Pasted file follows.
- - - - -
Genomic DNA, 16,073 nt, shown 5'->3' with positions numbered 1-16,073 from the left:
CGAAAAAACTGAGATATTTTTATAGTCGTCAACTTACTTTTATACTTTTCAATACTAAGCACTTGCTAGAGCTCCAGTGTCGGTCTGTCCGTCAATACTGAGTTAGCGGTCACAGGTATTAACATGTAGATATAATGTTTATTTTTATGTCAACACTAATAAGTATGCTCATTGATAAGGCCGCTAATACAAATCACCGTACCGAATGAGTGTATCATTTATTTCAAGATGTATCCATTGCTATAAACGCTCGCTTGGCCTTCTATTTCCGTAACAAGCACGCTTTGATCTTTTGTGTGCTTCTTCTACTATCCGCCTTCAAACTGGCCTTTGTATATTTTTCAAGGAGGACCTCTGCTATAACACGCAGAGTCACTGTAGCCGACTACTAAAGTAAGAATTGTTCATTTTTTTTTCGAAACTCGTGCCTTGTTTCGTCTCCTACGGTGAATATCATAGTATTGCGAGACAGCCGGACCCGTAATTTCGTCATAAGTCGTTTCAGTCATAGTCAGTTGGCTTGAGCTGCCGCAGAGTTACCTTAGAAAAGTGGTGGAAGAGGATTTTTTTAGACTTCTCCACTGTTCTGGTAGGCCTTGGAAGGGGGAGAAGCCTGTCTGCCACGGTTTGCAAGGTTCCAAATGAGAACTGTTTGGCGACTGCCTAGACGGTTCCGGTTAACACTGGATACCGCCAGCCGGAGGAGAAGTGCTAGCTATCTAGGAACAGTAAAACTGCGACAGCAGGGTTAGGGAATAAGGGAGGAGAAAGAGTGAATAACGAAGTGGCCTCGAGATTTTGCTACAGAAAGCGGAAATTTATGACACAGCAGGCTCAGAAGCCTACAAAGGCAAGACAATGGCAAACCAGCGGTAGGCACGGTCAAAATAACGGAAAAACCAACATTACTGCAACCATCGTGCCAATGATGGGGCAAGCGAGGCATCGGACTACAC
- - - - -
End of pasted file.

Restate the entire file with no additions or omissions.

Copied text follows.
Genomic DNA, 16,073 nt, shown 5'->3' with positions numbered 1-16,073 from the left:
CGAAAAAACTGAGATATTTTTATAGTCGTCAACTTACTTTTATACTTTTCAATACTAAGCACTTGCTAGAGCTCCAGTGTCGGTCTGTCCGTCAATACTGAGTTAGCGGTCACAGGTATTAACATGTAGATATAATGTTTATTTTTATGTCAACACTAATAAGTATGCTCATTGATAAGGCCGCTAATACAAATCACCGTACCGAATGAGTGTATCATTTATTTCAAGATGTATCCATTGCTATAAACGCTCGCTTGGCCTTCTATTTCCGTAACAAGCACGCTTTGATCTTTTGTGTGCTTCTTCTACTATCCGCCTTCAAACTGGCCTTTGTATATTTTTCAAGGAGGACCTCTGCTATAACACGCAGAGTCACTGTAGCCGACTACTAAAGTAAGAATTGTTCATTTTTTTTTCGAAACTCGTGCCTTGTTTCGTCTCCTACGGTGAATATCATAGTATTGCGAGACAGCCGGACCCGTAATTTCGTCATAAGTCGTTTCAGTCATAGTCAGTTGGCTTGAGCTGCCGCAGAGTTACCTTAGAAAAGTGGTGGAAGAGGATTTTTTTAGACTTCTCCACTGTTCTGGTAGGCCTTGGAAGGGGGAGAAGCCTGTCTGCCACGGTTTGCAAGGTTCCAAATGAGAACTGTTTGGCGACTGCCTAGACGGTTCCGGTTAACACTGGATACCGCCAGCCGGAGGAGAAGTGCTAGCTATCTAGGAACAGTAAAACTGCGACAGCAGGGTTAGGGAATAAGGGAGGAGAAAGAGTGAATAACGAAGTGGCCTCGAGATTTTGCTACAGAAAGCGGAAATTTATGACACAGCAGGCTCAGAAGCCTACAAAGGCAAGACAATGGCAAACCAGCGGTAGGCACGGTCAAAATAACGGAAAAACCAACATTACTGCAACCATCGTGCCAATGATGGGGCAAGCGAGGCATCGGACTACAC